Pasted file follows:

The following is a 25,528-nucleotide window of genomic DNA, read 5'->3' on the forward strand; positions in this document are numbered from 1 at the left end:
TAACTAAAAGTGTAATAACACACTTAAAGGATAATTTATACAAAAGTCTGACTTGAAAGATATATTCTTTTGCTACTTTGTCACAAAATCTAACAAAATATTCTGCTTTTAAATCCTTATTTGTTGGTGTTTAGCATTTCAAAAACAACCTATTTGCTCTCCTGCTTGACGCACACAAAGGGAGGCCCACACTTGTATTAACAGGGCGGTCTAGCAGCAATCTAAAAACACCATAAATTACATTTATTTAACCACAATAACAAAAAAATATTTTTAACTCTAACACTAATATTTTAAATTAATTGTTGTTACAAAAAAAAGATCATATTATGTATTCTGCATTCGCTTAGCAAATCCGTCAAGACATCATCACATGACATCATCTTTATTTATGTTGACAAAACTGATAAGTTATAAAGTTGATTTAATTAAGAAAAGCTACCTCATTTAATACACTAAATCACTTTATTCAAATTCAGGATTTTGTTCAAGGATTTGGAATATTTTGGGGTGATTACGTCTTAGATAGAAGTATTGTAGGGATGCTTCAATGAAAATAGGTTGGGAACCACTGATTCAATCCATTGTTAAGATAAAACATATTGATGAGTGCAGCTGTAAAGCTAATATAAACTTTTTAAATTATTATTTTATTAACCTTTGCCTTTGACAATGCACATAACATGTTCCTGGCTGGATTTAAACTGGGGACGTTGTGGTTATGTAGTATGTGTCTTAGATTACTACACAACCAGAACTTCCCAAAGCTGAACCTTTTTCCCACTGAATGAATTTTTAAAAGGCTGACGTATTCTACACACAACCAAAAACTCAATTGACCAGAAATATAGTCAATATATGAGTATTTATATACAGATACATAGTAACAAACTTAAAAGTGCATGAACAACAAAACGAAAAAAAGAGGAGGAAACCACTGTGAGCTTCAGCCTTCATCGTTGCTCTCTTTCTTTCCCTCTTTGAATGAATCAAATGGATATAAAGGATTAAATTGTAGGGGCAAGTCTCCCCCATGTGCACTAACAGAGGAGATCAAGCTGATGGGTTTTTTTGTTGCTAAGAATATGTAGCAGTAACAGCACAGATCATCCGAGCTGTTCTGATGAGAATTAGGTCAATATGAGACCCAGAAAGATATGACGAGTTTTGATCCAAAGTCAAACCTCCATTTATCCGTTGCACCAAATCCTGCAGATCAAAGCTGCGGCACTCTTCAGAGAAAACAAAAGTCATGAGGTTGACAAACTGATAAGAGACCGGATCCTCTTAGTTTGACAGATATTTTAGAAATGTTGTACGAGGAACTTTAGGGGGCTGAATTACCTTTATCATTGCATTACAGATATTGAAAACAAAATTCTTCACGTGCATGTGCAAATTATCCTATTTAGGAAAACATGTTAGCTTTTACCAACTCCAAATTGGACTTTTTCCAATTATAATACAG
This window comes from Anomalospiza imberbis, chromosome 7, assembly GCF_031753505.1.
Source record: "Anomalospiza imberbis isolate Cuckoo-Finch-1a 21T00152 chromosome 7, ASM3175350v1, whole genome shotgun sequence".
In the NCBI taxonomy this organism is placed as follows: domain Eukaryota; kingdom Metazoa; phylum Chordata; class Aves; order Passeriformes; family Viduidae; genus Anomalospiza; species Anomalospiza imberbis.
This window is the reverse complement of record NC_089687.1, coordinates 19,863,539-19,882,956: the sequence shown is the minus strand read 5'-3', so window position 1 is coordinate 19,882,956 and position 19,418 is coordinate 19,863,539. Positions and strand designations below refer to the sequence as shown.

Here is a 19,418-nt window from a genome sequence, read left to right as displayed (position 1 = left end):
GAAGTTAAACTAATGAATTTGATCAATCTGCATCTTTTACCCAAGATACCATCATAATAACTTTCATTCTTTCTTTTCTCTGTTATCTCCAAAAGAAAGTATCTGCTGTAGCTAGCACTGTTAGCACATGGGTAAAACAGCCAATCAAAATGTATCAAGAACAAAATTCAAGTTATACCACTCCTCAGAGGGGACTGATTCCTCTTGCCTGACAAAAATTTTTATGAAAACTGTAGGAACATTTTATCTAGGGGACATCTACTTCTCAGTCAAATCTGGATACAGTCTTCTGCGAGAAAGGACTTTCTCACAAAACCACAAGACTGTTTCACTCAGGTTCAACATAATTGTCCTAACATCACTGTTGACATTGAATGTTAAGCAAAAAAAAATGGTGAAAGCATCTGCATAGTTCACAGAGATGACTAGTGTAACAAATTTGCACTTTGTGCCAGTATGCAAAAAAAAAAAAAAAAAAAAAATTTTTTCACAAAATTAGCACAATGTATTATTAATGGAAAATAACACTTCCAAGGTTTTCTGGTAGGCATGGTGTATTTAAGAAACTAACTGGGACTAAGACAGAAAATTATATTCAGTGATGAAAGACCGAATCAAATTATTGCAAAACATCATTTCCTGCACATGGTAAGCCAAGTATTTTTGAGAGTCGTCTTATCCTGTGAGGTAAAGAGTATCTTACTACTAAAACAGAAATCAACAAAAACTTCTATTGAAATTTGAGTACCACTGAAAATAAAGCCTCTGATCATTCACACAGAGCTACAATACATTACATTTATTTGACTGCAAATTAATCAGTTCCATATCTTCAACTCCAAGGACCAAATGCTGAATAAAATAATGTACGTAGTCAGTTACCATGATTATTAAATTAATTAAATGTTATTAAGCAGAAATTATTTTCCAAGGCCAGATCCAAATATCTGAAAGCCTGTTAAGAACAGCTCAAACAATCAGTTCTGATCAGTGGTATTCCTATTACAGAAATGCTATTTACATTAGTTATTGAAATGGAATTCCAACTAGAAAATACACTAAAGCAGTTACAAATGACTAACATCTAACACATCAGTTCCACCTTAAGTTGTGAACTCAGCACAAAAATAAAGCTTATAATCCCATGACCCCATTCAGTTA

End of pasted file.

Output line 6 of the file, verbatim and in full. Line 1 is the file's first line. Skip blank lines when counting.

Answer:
This window is the reverse complement of record NC_089687.1, coordinates 19,863,539-19,882,956: the sequence shown is the minus strand read 5'-3', so window position 1 is coordinate 19,882,956 and position 19,418 is coordinate 19,863,539. Positions and strand designations below refer to the sequence as shown.